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Last Updated: Thursday, 25 November, 2004, 15:43 GMT
Steel shortage hits Nissan plants
Nissan factory (September 2004)
Other carmakers are hoping to avoid a steel shortage
Nissan is to stop production at some of its domestic car plants for five days due to a steel shortage.

Japan's second-biggest car maker will suspend operations at three of its four domestic plants on 29 and 30 November and from 6 to 8 December.

It will result in the lost production of about 25,000 vehicles, due to be made up early next year.

Steel prices have been rising due to tight raw-material supplies and a surge in demand from the Chinese economy.

Shares in Nissan closed down 0.37% at 1,082 yen on Thursday, while Nippon Steel shares were up 2.49% to 247 yen and shares in fellow steelmaker JFE Holdings added 4.18% to 2,865 yen.

Nissan said the problem has arisen since the roll-out in early September of a series of new models, and that the production backlog would be overcome by running the closed factories during January holidays.

It is introducing six new lines in Japan between this autumn and January, after producing no new models for a year.

However, Yuichiro Nakajima, a managing partner of Crimson Phoenix Bank in Tokyo, told the BBC's World Business Report: "Nissan is in a particularly tight spot because they deliberately chose to cut the number of suppliers throughout their manufacturing process."

Unforeseen demand

Demand for the new models, including the Tiida compact car and Fuga luxury sedan, has been high with both outstripping the company's projections.

"We didn't foresee this much demand," said a Nissan spokesman.

The company hopes to sell 3.6 million vehicles in the 12 months to September 2005, or 1 million more than it sold during 2001.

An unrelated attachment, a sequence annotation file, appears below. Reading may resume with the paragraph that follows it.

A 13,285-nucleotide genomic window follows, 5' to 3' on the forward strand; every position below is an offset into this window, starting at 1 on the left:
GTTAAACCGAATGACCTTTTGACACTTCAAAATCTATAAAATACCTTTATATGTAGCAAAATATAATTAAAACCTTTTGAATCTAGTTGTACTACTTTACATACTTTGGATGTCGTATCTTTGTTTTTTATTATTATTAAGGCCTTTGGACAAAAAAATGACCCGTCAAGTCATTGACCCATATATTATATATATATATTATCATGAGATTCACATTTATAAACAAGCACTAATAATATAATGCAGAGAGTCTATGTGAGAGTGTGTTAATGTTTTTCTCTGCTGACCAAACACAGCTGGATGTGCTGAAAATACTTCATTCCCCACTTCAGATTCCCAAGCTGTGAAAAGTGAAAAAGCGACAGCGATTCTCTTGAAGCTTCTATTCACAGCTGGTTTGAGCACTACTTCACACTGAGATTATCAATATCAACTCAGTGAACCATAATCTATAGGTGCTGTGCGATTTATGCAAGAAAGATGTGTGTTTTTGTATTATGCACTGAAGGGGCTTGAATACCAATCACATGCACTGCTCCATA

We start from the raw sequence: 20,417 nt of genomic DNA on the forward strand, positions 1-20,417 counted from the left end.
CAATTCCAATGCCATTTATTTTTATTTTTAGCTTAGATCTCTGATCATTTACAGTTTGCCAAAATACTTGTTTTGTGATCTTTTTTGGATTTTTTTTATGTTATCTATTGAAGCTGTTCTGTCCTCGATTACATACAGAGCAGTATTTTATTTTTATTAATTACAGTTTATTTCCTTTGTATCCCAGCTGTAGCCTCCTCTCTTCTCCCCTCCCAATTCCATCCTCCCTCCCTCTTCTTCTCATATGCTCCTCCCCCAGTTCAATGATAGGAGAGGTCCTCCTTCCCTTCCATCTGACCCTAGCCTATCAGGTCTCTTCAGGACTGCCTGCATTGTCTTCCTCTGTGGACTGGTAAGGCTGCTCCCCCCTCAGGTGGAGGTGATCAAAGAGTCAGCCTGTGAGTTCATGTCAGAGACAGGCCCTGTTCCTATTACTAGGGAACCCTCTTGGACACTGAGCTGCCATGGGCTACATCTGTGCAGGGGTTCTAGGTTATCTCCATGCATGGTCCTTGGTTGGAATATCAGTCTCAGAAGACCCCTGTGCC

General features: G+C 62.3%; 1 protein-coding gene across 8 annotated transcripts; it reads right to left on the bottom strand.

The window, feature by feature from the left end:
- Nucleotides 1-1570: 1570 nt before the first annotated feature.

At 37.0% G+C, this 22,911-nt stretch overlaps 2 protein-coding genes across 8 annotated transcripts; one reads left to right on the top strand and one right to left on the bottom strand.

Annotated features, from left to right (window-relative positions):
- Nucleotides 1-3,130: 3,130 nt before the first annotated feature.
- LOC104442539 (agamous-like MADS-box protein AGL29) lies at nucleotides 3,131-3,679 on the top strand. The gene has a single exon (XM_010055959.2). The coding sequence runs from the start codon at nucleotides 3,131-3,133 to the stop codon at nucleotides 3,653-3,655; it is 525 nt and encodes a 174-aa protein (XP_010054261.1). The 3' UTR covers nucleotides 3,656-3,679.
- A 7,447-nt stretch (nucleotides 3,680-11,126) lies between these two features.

Some analysts believe tight steel around the world means there could be problems for other Japanese car firms.

The world's second-largest auto maker, Toyota, said steel supply was tight but that it was trying to obtain and use steel more efficiently rather than close plants.

"Japanese steel makers give top priority to demand from the auto industry," said Shinko Securities analyst Nobuyuki Tsuji.

"Steel supply must be tight if auto makers are short of it, and I think we will see the same problem at other car makers and industries."

Nissan sought more steel from its suppliers - Nippon Steel and JFE Steel.

However the pair have been operating at full capacity to meet booming demand at home and in China, and were unable to comply.

Nippon Steel also supplies to other auto makers such as Toyota and Honda.

JFE Steel hopes to boost annual output capacity by one-tenth next year by retooling its existing facilities in Japan.

Yuichiro Nakajima, of Toyko's Crimson Phoenix Bank
"Nissan is in a particularly tight spot."

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